While China steps up its efforts to build climate-related partnerships on energy, it has failed to address pressure from developing countries to offer funding for adaptation efforts, an area in which the United States has provided both bilateral and multilateral finance but also failed to live up to expectations. Whether these disagreements will further shape diplomatic relationships between developing countries who want support on adapting to climate change and the United States and China remains to be seen, but both countries are likely to face increased pressure for action on reducing GHG emissions as well as supporting developing countries to address climate impacts.

Progress on the Loss and Damage Fund

Evidence of a funding gap for climate adaptation combined with the slow, painful progress on the development of the Loss and Damage Fund is likely to continue to exacerbate distrust between developed and developing countries. According to a recent U.N. report, up to $387 billion will be needed annually for climate adaptation in developing countries. Yet even a year after the declaration of the Loss and Damage Fund at COP27, questions linger as to fund governance and fund contributors.

The fund’s draft proposal, released this month, indicates that the power among the fund’s board is shifting ever so slightly in the direction of developing countries compared to former funds; 14 seats are reserved for developing countries while 12 are reserved for developed countries. However, a proposal for the World Bank to host the fund has again highlighted developed countries’ sway over how funds are used, in this case due to the United States’ influence on the World Bank.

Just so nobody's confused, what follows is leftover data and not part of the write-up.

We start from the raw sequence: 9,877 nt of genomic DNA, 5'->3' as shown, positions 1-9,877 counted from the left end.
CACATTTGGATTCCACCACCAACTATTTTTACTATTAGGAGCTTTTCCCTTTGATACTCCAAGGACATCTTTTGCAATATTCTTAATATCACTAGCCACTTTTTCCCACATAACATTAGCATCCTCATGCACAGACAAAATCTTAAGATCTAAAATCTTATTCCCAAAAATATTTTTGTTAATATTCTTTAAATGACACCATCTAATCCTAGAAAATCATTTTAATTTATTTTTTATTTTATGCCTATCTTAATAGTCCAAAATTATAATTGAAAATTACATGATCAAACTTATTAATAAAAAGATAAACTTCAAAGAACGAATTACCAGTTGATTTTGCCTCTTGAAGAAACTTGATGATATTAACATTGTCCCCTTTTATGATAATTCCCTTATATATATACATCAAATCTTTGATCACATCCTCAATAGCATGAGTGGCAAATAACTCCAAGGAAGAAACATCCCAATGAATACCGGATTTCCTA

While a tentative compromise seems to have been reached — World Bank management for an initial four years — it has left distrust which will further complicate difficult discussions around contributions by developed countries to the fund. Progress on finance for this fund is critical to developing countries, and yet it is unclear whether COP28 will be able to deliver.

A Day Focused on Peace

For the first time this year, peace will be explicitly featured on the COP agenda; the Relief, Recovery and Peace Day will take place on December 3. In under-resourced regions already at risk of conflict, communities must endure a disproportionate brunt of climate consequences — often facing higher levels of food and water insecurity, threatened livelihoods, displacement and increased violence. Over half of the countries that are most vulnerable to climate change are also impacted by conflict. A day focused on accelerating climate action in fragile and conflict-affected countries is a welcome advancement.

A central focus of the Relief, Recovery and Peace Day is the barriers that have historically prevented fragile and conflicted-affected states from accessing climate funds. In 2021, only $223 million went to the 10 most fragile states, accounting for less than 1 percent of climate finance. People living in extremely fragile states can receive up to 80 times less climate financing compared to those living in more stable states. Highlighting these barriers to finance with the goal of addressing them constructively and identifying approaches to better tackle the multifaceted risks of climate, conflict and fragility could be an enduring legacy from this COP.

Climate Negotiations as a Security Risk

COP28 arrives during a critical period of global conflict and insecurity. While this geopolitical context will shape COP negotiations this year, it is all too evident that the climate negotiations have deep impacts on the global security landscape, with risks for the United States. How the United States uses its influence and status as a developed country to shape the negotiations will impact its diplomatic relationships around the world — and affect how climate security challenges ranging from localized political instability to geopolitical tensions play out. With predictions that this COP may be the most contentious in years, it is clear that the United States must find new ways to navigate the different concerns and interests of countries participating in the negotiations, including its own.

Katherine Waters is a senior program assistant for the climate, environment and conflict team at USIP.